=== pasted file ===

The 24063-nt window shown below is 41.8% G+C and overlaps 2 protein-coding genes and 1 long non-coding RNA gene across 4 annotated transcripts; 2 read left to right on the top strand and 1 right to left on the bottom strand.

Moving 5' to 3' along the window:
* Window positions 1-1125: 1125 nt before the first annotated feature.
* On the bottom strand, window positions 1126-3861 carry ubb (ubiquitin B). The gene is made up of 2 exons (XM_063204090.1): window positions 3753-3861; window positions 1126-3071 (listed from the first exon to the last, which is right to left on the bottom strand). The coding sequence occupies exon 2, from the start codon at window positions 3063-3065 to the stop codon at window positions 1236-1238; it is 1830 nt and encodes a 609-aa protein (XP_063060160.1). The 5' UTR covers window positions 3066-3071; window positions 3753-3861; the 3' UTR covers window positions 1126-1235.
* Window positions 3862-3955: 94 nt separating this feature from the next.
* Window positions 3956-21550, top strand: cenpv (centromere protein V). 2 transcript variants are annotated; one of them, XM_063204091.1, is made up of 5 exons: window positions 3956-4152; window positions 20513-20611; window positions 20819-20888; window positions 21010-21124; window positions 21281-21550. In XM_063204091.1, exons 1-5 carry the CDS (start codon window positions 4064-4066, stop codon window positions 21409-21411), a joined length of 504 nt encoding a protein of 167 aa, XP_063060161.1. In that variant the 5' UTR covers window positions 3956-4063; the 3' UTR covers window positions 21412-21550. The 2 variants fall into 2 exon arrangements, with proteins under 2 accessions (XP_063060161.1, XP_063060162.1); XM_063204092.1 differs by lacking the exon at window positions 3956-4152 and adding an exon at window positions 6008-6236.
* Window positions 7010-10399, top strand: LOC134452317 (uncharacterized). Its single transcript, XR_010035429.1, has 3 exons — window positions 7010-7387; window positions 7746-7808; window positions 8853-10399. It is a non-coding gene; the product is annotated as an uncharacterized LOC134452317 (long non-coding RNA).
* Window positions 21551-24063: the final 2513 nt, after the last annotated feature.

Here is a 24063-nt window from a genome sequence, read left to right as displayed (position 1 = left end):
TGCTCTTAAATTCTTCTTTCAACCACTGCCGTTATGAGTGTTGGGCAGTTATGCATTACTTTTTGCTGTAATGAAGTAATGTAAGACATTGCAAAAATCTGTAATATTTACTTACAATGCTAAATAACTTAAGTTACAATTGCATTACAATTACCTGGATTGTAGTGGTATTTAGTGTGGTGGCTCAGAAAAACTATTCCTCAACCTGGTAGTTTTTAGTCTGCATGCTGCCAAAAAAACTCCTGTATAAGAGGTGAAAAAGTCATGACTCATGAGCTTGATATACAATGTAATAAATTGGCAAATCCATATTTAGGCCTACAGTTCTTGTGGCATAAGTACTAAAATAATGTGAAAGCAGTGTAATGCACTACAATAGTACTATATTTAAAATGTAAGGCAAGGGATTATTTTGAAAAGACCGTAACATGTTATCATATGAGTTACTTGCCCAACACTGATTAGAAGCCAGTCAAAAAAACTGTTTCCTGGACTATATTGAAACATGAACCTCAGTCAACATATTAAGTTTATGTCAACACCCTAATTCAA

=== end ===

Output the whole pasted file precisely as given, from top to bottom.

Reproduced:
The 24063-nt window shown below is 41.8% G+C and overlaps 2 protein-coding genes and 1 long non-coding RNA gene across 4 annotated transcripts; 2 read left to right on the top strand and 1 right to left on the bottom strand.

Moving 5' to 3' along the window:
* Window positions 1-1125: 1125 nt before the first annotated feature.
* On the bottom strand, window positions 1126-3861 carry ubb (ubiquitin B). The gene is made up of 2 exons (XM_063204090.1): window positions 3753-3861; window positions 1126-3071 (listed from the first exon to the last, which is right to left on the bottom strand). The coding sequence occupies exon 2, from the start codon at window positions 3063-3065 to the stop codon at window positions 1236-1238; it is 1830 nt and encodes a 609-aa protein (XP_063060160.1). The 5' UTR covers window positions 3066-3071; window positions 3753-3861; the 3' UTR covers window positions 1126-1235.
* Window positions 3862-3955: 94 nt separating this feature from the next.
* Window positions 3956-21550, top strand: cenpv (centromere protein V). 2 transcript variants are annotated; one of them, XM_063204091.1, is made up of 5 exons: window positions 3956-4152; window positions 20513-20611; window positions 20819-20888; window positions 21010-21124; window positions 21281-21550. In XM_063204091.1, exons 1-5 carry the CDS (start codon window positions 4064-4066, stop codon window positions 21409-21411), a joined length of 504 nt encoding a protein of 167 aa, XP_063060161.1. In that variant the 5' UTR covers window positions 3956-4063; the 3' UTR covers window positions 21412-21550. The 2 variants fall into 2 exon arrangements, with proteins under 2 accessions (XP_063060161.1, XP_063060162.1); XM_063204092.1 differs by lacking the exon at window positions 3956-4152 and adding an exon at window positions 6008-6236.
* Window positions 7010-10399, top strand: LOC134452317 (uncharacterized). Its single transcript, XR_010035429.1, has 3 exons — window positions 7010-7387; window positions 7746-7808; window positions 8853-10399. It is a non-coding gene; the product is annotated as an uncharacterized LOC134452317 (long non-coding RNA).
* Window positions 21551-24063: the final 2513 nt, after the last annotated feature.

Here is a 24063-nt window from a genome sequence, read left to right as displayed (position 1 = left end):
TGCTCTTAAATTCTTCTTTCAACCACTGCCGTTATGAGTGTTGGGCAGTTATGCATTACTTTTTGCTGTAATGAAGTAATGTAAGACATTGCAAAAATCTGTAATATTTACTTACAATGCTAAATAACTTAAGTTACAATTGCATTACAATTACCTGGATTGTAGTGGTATTTAGTGTGGTGGCTCAGAAAAACTATTCCTCAACCTGGTAGTTTTTAGTCTGCATGCTGCCAAAAAAACTCCTGTATAAGAGGTGAAAAAGTCATGACTCATGAGCTTGATATACAATGTAATAAATTGGCAAATCCATATTTAGGCCTACAGTTCTTGTGGCATAAGTACTAAAATAATGTGAAAGCAGTGTAATGCACTACAATAGTACTATATTTAAAATGTAAGGCAAGGGATTATTTTGAAAAGACCGTAACATGTTATCATATGAGTTACTTGCCCAACACTGATTAGAAGCCAGTCAAAAAAACTGTTTCCTGGACTATATTGAAACATGAACCTCAGTCAACATATTAAGTTTATGTCAACACCCTAATTCAA